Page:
from the Anchoress. I love the way she frames this:
Our society loves time-travel stories. We love to tease the notion that one change in the time-continuum can have drastic and far-reaching consequences, even for peripheral characters, and for generations. A quantum slip, and the whole world may be forever altered.
But we never wonder (and indeed, some will hate me for daring to do so, here): what happens, within that continuum, when a woman who perhaps, in God�s plan, was supposed to die, instead chooses to kill the baby and remain alive?
If we believe that God has indeed has loved us into being, and for a purpose, what happens when the purpose is thwarted? Suddenly everyone in the mother�s world, even those on the periphery, may see their lives tilted away from the original �plan� God had for them. Perhaps lessons that need learning go unlearned. Perhaps a gadget that needs inventing in order to feed millions in the third world must be invented later. Perhaps a child meant to grow up formed by the knowledge that her own mother loved her so much that she risked death for her is not born at all, and a love that needs manifesting and expressing, goes undiscovered, and unshared.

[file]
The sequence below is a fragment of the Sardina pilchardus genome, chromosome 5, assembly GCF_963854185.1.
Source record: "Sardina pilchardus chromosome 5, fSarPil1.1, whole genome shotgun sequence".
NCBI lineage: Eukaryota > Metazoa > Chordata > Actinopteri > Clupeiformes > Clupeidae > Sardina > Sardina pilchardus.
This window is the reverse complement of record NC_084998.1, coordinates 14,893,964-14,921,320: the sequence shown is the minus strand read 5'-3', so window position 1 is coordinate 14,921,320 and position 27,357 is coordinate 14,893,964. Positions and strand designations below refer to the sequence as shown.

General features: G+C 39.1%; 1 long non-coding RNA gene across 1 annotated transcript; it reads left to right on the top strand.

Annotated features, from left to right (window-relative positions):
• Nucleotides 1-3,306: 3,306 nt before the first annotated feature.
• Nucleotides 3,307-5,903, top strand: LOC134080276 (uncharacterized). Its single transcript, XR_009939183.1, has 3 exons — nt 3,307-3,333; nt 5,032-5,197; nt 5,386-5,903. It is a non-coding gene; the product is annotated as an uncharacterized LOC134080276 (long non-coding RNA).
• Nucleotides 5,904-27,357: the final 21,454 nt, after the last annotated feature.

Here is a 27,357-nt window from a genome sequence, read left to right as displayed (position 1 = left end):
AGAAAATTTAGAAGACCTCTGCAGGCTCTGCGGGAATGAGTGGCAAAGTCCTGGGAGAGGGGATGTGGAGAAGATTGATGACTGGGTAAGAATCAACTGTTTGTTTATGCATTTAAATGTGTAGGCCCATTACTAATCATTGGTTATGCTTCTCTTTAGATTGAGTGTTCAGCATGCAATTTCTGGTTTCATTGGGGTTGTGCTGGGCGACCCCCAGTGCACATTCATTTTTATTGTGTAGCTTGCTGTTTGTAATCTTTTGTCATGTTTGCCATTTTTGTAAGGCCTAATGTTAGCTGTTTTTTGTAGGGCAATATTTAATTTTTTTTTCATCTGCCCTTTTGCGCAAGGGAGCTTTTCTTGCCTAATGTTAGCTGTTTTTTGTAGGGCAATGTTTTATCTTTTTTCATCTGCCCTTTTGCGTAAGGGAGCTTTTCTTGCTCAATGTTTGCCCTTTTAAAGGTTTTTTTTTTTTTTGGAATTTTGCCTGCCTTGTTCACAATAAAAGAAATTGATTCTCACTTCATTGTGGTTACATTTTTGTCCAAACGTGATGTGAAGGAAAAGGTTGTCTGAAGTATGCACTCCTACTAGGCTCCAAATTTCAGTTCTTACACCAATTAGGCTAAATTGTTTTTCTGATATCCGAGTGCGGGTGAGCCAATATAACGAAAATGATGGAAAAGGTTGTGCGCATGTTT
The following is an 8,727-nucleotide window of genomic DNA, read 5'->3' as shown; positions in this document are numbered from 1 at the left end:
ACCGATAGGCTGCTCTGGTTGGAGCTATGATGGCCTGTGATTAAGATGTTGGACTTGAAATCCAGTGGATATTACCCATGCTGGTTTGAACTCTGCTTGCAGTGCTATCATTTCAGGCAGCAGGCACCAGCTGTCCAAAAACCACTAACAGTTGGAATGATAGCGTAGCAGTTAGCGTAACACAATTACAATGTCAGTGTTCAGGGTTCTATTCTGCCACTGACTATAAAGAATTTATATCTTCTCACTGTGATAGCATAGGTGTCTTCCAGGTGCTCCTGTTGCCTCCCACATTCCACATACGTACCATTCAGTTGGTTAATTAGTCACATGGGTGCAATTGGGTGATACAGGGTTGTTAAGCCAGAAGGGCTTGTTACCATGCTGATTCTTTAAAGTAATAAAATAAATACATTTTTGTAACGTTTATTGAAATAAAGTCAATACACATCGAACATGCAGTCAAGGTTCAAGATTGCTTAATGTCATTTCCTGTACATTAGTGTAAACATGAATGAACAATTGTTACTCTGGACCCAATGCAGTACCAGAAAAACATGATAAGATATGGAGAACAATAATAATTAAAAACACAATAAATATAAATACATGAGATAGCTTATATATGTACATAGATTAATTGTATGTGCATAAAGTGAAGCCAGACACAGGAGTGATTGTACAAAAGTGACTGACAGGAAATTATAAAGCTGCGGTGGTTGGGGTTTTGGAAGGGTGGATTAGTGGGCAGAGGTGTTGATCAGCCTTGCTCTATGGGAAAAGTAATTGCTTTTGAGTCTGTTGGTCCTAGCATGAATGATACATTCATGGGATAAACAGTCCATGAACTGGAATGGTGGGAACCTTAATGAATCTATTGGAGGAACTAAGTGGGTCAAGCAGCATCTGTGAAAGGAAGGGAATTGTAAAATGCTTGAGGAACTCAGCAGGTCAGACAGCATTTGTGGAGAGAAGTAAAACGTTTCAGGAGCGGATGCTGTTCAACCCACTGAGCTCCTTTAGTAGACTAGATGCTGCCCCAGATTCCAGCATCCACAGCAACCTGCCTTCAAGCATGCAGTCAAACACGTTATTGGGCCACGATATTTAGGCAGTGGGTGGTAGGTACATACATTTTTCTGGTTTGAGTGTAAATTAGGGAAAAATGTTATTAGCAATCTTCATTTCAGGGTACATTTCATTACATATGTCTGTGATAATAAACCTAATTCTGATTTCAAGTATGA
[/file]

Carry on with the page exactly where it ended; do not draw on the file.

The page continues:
If God is love, that last might be reason enough to choose life over abortion, even when the struggle is most heartfully sincere, the possibilities are complicated and frightening, and the illusion of control seems so tantalizingly near and clear.
Read the whole article here: Dwelling in the Possibilities of a “Win-Win”
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